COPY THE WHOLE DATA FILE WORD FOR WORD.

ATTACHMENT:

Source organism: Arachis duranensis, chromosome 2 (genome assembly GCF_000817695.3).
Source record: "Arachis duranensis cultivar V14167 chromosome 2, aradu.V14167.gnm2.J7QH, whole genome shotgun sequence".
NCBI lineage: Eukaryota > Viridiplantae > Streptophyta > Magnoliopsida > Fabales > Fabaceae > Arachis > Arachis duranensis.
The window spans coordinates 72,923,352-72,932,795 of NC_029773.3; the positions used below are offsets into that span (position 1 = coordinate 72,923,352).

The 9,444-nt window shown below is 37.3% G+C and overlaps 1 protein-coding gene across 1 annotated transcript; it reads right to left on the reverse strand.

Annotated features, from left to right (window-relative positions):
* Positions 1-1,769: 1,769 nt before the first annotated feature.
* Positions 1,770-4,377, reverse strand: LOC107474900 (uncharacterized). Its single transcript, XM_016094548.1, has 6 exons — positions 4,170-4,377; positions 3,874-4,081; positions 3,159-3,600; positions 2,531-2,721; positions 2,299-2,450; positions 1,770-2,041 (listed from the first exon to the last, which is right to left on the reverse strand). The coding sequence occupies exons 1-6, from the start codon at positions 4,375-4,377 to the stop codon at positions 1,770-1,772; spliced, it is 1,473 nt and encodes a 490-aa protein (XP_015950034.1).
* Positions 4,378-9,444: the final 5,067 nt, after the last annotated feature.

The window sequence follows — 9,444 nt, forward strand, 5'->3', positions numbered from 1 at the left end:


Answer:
Source organism: Arachis duranensis, chromosome 2 (genome assembly GCF_000817695.3).
Source record: "Arachis duranensis cultivar V14167 chromosome 2, aradu.V14167.gnm2.J7QH, whole genome shotgun sequence".
NCBI lineage: Eukaryota > Viridiplantae > Streptophyta > Magnoliopsida > Fabales > Fabaceae > Arachis > Arachis duranensis.
The window spans coordinates 72,923,352-72,932,795 of NC_029773.3; the positions used below are offsets into that span (position 1 = coordinate 72,923,352).

The 9,444-nt window shown below is 37.3% G+C and overlaps 1 protein-coding gene across 1 annotated transcript; it reads right to left on the reverse strand.

Annotated features, from left to right (window-relative positions):
* Positions 1-1,769: 1,769 nt before the first annotated feature.
* Positions 1,770-4,377, reverse strand: LOC107474900 (uncharacterized). Its single transcript, XM_016094548.1, has 6 exons — positions 4,170-4,377; positions 3,874-4,081; positions 3,159-3,600; positions 2,531-2,721; positions 2,299-2,450; positions 1,770-2,041 (listed from the first exon to the last, which is right to left on the reverse strand). The coding sequence occupies exons 1-6, from the start codon at positions 4,375-4,377 to the stop codon at positions 1,770-1,772; spliced, it is 1,473 nt and encodes a 490-aa protein (XP_015950034.1).
* Positions 4,378-9,444: the final 5,067 nt, after the last annotated feature.

The window sequence follows — 9,444 nt, forward strand, 5'->3', positions numbered from 1 at the left end: